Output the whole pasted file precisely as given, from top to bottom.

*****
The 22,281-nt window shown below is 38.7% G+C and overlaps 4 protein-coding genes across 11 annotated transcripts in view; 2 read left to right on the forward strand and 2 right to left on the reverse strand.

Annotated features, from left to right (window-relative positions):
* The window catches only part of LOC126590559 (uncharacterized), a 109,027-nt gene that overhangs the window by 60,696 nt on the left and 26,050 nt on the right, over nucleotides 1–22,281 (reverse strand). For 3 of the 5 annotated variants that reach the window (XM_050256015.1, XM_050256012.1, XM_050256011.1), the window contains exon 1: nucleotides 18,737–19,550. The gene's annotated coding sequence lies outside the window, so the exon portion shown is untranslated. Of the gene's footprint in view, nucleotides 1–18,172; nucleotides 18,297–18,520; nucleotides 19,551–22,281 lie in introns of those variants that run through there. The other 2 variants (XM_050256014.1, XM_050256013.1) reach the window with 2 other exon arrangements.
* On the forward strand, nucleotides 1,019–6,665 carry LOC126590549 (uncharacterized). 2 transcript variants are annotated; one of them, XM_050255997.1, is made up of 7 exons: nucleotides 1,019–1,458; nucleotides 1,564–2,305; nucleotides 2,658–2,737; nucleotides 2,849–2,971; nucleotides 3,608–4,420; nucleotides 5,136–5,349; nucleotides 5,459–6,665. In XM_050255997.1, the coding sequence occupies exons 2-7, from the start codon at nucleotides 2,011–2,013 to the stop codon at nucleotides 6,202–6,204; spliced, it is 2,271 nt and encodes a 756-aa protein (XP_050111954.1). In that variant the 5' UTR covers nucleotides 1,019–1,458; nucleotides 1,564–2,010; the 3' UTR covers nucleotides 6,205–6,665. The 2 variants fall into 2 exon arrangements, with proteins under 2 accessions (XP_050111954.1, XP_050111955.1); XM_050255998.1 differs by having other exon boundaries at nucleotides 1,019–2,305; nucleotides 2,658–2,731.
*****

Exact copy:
The 22,281-nt window shown below is 38.7% G+C and overlaps 4 protein-coding genes across 11 annotated transcripts in view; 2 read left to right on the forward strand and 2 right to left on the reverse strand.

Annotated features, from left to right (window-relative positions):
* The window catches only part of LOC126590559 (uncharacterized), a 109,027-nt gene that overhangs the window by 60,696 nt on the left and 26,050 nt on the right, over nucleotides 1–22,281 (reverse strand). For 3 of the 5 annotated variants that reach the window (XM_050256015.1, XM_050256012.1, XM_050256011.1), the window contains exon 1: nucleotides 18,737–19,550. The gene's annotated coding sequence lies outside the window, so the exon portion shown is untranslated. Of the gene's footprint in view, nucleotides 1–18,172; nucleotides 18,297–18,520; nucleotides 19,551–22,281 lie in introns of those variants that run through there. The other 2 variants (XM_050256014.1, XM_050256013.1) reach the window with 2 other exon arrangements.
* On the forward strand, nucleotides 1,019–6,665 carry LOC126590549 (uncharacterized). 2 transcript variants are annotated; one of them, XM_050255997.1, is made up of 7 exons: nucleotides 1,019–1,458; nucleotides 1,564–2,305; nucleotides 2,658–2,737; nucleotides 2,849–2,971; nucleotides 3,608–4,420; nucleotides 5,136–5,349; nucleotides 5,459–6,665. In XM_050255997.1, the coding sequence occupies exons 2-7, from the start codon at nucleotides 2,011–2,013 to the stop codon at nucleotides 6,202–6,204; spliced, it is 2,271 nt and encodes a 756-aa protein (XP_050111954.1). In that variant the 5' UTR covers nucleotides 1,019–1,458; nucleotides 1,564–2,010; the 3' UTR covers nucleotides 6,205–6,665. The 2 variants fall into 2 exon arrangements, with proteins under 2 accessions (XP_050111954.1, XP_050111955.1); XM_050255998.1 differs by having other exon boundaries at nucleotides 1,019–2,305; nucleotides 2,658–2,731.